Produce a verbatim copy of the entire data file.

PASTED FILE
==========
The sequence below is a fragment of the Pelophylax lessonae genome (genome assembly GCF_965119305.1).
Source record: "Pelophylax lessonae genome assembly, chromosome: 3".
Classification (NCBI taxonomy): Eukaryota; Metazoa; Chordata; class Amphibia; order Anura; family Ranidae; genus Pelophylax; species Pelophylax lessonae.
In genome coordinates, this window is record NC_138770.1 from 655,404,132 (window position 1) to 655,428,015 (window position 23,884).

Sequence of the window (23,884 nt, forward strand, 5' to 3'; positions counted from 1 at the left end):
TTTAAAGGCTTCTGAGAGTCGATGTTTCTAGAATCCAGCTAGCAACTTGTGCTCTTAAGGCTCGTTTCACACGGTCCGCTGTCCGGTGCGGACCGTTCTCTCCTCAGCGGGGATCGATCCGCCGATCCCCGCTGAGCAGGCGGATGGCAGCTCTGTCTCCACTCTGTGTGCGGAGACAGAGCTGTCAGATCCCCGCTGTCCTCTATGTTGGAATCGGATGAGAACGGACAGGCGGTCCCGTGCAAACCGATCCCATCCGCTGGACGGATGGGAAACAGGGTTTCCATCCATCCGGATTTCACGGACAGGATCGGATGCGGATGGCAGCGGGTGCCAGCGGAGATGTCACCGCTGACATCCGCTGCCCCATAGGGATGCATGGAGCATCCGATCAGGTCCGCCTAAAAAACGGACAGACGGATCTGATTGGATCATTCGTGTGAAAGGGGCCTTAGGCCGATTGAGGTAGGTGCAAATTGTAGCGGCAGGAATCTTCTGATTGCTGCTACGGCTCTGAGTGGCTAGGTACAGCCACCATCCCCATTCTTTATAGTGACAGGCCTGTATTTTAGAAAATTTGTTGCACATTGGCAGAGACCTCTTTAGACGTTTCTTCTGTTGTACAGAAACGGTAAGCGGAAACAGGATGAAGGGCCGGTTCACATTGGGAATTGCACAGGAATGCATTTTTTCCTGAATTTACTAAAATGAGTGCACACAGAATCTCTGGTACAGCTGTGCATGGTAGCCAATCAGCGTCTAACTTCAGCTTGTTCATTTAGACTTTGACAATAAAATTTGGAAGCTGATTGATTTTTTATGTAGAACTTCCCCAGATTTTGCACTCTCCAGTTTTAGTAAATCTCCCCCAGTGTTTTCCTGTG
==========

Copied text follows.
The sequence below is a fragment of the Pelophylax lessonae genome (genome assembly GCF_965119305.1).
Source record: "Pelophylax lessonae genome assembly, chromosome: 3".
Classification (NCBI taxonomy): Eukaryota; Metazoa; Chordata; class Amphibia; order Anura; family Ranidae; genus Pelophylax; species Pelophylax lessonae.
In genome coordinates, this window is record NC_138770.1 from 655,404,132 (window position 1) to 655,428,015 (window position 23,884).

Sequence of the window (23,884 nt, forward strand, 5' to 3'; positions counted from 1 at the left end):
TTTAAAGGCTTCTGAGAGTCGATGTTTCTAGAATCCAGCTAGCAACTTGTGCTCTTAAGGCTCGTTTCACACGGTCCGCTGTCCGGTGCGGACCGTTCTCTCCTCAGCGGGGATCGATCCGCCGATCCCCGCTGAGCAGGCGGATGGCAGCTCTGTCTCCACTCTGTGTGCGGAGACAGAGCTGTCAGATCCCCGCTGTCCTCTATGTTGGAATCGGATGAGAACGGACAGGCGGTCCCGTGCAAACCGATCCCATCCGCTGGACGGATGGGAAACAGGGTTTCCATCCATCCGGATTTCACGGACAGGATCGGATGCGGATGGCAGCGGGTGCCAGCGGAGATGTCACCGCTGACATCCGCTGCCCCATAGGGATGCATGGAGCATCCGATCAGGTCCGCCTAAAAAACGGACAGACGGATCTGATTGGATCATTCGTGTGAAAGGGGCCTTAGGCCGATTGAGGTAGGTGCAAATTGTAGCGGCAGGAATCTTCTGATTGCTGCTACGGCTCTGAGTGGCTAGGTACAGCCACCATCCCCATTCTTTATAGTGACAGGCCTGTATTTTAGAAAATTTGTTGCACATTGGCAGAGACCTCTTTAGACGTTTCTTCTGTTGTACAGAAACGGTAAGCGGAAACAGGATGAAGGGCCGGTTCACATTGGGAATTGCACAGGAATGCATTTTTTCCTGAATTTACTAAAATGAGTGCACACAGAATCTCTGGTACAGCTGTGCATGGTAGCCAATCAGCGTCTAACTTCAGCTTGTTCATTTAGACTTTGACAATAAAATTTGGAAGCTGATTGATTTTTTATGTAGAACTTCCCCAGATTTTGCACTCTCCAGTTTTAGTAAATCTCCCCCAGTGTTTTCCTGTG